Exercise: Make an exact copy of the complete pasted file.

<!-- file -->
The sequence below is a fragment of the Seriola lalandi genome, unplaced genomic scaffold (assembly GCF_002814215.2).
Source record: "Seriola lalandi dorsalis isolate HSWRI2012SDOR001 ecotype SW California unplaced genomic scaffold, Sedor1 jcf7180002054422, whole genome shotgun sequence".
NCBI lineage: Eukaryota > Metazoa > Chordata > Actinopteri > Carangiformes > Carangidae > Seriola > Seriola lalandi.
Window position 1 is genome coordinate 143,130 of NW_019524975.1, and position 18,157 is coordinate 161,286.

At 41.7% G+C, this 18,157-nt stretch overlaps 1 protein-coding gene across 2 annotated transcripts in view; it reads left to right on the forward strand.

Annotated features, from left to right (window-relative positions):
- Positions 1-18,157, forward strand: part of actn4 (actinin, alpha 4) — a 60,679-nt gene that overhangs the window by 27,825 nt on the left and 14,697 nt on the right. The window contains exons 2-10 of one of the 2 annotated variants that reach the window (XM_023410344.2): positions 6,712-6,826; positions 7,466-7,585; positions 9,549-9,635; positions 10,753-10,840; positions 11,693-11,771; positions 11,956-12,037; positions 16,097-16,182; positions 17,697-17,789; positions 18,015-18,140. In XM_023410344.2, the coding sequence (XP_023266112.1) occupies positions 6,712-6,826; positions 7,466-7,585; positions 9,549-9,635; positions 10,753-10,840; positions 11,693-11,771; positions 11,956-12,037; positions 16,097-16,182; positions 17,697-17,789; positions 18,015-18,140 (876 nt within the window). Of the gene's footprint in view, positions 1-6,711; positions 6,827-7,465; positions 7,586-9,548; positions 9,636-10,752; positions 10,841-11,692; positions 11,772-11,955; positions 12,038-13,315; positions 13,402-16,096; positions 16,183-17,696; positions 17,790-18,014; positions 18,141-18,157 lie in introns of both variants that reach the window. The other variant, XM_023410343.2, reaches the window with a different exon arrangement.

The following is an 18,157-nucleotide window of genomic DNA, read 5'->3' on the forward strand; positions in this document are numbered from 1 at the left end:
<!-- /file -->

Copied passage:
The sequence below is a fragment of the Seriola lalandi genome, unplaced genomic scaffold (assembly GCF_002814215.2).
Source record: "Seriola lalandi dorsalis isolate HSWRI2012SDOR001 ecotype SW California unplaced genomic scaffold, Sedor1 jcf7180002054422, whole genome shotgun sequence".
NCBI lineage: Eukaryota > Metazoa > Chordata > Actinopteri > Carangiformes > Carangidae > Seriola > Seriola lalandi.
Window position 1 is genome coordinate 143,130 of NW_019524975.1, and position 18,157 is coordinate 161,286.

At 41.7% G+C, this 18,157-nt stretch overlaps 1 protein-coding gene across 2 annotated transcripts in view; it reads left to right on the forward strand.

Annotated features, from left to right (window-relative positions):
- Positions 1-18,157, forward strand: part of actn4 (actinin, alpha 4) — a 60,679-nt gene that overhangs the window by 27,825 nt on the left and 14,697 nt on the right. The window contains exons 2-10 of one of the 2 annotated variants that reach the window (XM_023410344.2): positions 6,712-6,826; positions 7,466-7,585; positions 9,549-9,635; positions 10,753-10,840; positions 11,693-11,771; positions 11,956-12,037; positions 16,097-16,182; positions 17,697-17,789; positions 18,015-18,140. In XM_023410344.2, the coding sequence (XP_023266112.1) occupies positions 6,712-6,826; positions 7,466-7,585; positions 9,549-9,635; positions 10,753-10,840; positions 11,693-11,771; positions 11,956-12,037; positions 16,097-16,182; positions 17,697-17,789; positions 18,015-18,140 (876 nt within the window). Of the gene's footprint in view, positions 1-6,711; positions 6,827-7,465; positions 7,586-9,548; positions 9,636-10,752; positions 10,841-11,692; positions 11,772-11,955; positions 12,038-13,315; positions 13,402-16,096; positions 16,183-17,696; positions 17,790-18,014; positions 18,141-18,157 lie in introns of both variants that reach the window. The other variant, XM_023410343.2, reaches the window with a different exon arrangement.

The following is an 18,157-nucleotide window of genomic DNA, read 5'->3' on the forward strand; positions in this document are numbered from 1 at the left end: